Wednesday, December 3, 2008

Jeannette Walls - The Glass Castle

I read this book a little while ago, so my recollections are fairly vague.
I found it to be well written, interesting and very moving, but I did not enjoy reading it whatsoever. I spent the majority of the time it took to finish the book in horror at the parents and system that allow children to suffer this way.
I would like to imagine that things have improved since the authour's childhood, but I'm guessing that it's not the case. While it is common knowledge (and generally accepted as unfortunate but inevitable) that children in other countries often suffer from lack of food, care and appropriate stability, it is not often realized that children in America are not always free from such troubles. Aside from the issues such as effective education or the childhood obesity debate, there are many families whose children are legitimately suffering from a lack of food, safety and psychological stability needed to allow them to properly develop without trying to raise themselves as they attempt to manage their parents.

It's been argued that the author's parents were full of life and enjoyment which gave her some happiness, but in my mind there is no excuse for that kind of abuse. I don't care if they taught her how to enjoy the world and gave her a unique perspective on life; the fact remains that what they did surely stunted her sense of security (not to mention her health, beyond her burns as a child) and her sense of how the world works.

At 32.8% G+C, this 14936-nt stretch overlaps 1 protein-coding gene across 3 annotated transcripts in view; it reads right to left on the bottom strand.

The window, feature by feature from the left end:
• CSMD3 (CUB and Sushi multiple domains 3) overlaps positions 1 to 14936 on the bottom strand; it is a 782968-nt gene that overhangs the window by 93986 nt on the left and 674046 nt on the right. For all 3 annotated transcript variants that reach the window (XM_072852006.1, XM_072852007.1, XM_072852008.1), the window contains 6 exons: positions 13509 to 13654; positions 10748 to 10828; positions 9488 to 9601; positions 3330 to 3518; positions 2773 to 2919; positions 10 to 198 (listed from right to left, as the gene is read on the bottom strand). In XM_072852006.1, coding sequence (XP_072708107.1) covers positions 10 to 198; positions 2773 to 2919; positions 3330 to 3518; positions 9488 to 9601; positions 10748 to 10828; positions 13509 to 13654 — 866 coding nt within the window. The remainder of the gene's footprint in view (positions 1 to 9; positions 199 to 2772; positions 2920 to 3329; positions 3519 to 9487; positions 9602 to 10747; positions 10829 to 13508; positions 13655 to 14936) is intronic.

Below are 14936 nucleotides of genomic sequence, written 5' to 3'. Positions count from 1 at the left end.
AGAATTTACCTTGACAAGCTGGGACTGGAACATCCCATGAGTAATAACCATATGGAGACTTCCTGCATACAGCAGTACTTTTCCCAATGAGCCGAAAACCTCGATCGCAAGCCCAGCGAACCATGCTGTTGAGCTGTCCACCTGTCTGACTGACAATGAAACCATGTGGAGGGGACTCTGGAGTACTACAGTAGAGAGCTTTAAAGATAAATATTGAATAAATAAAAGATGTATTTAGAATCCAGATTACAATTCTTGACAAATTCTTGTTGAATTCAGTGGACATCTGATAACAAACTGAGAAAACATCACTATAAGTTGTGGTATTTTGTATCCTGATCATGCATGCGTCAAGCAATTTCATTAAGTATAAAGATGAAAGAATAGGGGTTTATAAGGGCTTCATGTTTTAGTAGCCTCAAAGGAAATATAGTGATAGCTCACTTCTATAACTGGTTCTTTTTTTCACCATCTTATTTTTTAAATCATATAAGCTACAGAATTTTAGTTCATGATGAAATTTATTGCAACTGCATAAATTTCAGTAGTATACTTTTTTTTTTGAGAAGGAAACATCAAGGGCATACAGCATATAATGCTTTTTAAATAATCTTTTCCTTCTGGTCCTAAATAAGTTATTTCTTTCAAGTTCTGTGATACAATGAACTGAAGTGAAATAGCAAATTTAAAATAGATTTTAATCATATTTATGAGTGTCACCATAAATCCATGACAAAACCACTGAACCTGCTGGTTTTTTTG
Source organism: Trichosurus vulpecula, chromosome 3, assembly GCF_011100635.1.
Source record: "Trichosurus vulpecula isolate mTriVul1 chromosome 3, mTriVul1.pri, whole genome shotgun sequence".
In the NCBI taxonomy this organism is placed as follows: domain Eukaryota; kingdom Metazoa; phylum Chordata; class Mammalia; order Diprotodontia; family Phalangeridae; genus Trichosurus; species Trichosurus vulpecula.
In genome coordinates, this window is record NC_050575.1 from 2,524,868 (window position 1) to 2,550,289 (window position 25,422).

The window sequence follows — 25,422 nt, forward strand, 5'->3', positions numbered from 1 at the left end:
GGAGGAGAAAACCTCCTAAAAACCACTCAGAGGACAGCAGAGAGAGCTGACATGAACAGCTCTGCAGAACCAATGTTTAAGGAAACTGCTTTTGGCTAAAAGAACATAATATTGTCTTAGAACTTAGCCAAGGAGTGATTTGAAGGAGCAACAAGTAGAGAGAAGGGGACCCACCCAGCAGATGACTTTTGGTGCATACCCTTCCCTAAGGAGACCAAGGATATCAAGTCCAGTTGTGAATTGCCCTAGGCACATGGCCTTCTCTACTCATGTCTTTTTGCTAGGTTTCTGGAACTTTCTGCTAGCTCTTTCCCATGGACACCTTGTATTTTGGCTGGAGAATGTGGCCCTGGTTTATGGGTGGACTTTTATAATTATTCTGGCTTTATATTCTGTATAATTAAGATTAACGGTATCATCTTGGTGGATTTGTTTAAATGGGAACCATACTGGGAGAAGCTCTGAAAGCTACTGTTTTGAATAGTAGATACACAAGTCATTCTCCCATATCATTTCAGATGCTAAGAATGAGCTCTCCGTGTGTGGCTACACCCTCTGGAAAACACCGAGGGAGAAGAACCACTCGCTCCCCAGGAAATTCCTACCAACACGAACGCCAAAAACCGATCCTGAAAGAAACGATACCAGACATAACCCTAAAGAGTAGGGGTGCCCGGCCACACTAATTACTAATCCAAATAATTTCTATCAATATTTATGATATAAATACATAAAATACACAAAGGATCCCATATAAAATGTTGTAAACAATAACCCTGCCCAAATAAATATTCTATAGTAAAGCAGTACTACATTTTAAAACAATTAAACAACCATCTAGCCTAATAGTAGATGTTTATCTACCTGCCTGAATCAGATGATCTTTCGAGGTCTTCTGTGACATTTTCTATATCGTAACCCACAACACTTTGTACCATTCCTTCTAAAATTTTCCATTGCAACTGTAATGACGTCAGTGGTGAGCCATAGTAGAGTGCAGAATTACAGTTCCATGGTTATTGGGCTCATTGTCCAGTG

Essentially, they were acting like selfish children themselves, and they deprived their children of the upbringing everyone deserves. I believe that people have a strong responsibility toward their children, and if they cant provide a home equipped with more than adventure and occasional exhibitions of love, they should be forced to relinquish their upbringing until they can provide adequate surroundings. I am certain that it would have caused Jeannette considerable pain to have been removed from her parents' care, but the fact remains that she endured things that no person- never mind a child- should have to endure. For this reason, I can not think of this book as anything other than a profound argument for supporting Child and Family Services. I pray that if I am ever in a situation where I can help someone suffering like this that I will take it, and furthermore - God forbid- if I myself ever discover that I have to choose between my own selfish enjoyment and giving up someone I love for their own benefit, I pray that I would have the strength to do what is best for them and not just what is most interesting for me.
I feel that their failure to appropriately love their children (by caring for them properly, such as by selling the land [in Texas, I believe] for the sake of their current and future happiness is unforgivable, and for that reason I am unable to see her parents as anything other than cautionary tales about childrearing and how it should NOT be done. I find myself profoundly angry at these parents- even more so than the FLDS parents I posted about in Stolen Innocence- because unlike the members of a cult who are motivated by religious necessity, they should know better. Anyone should know better.

No comments:

Post a Comment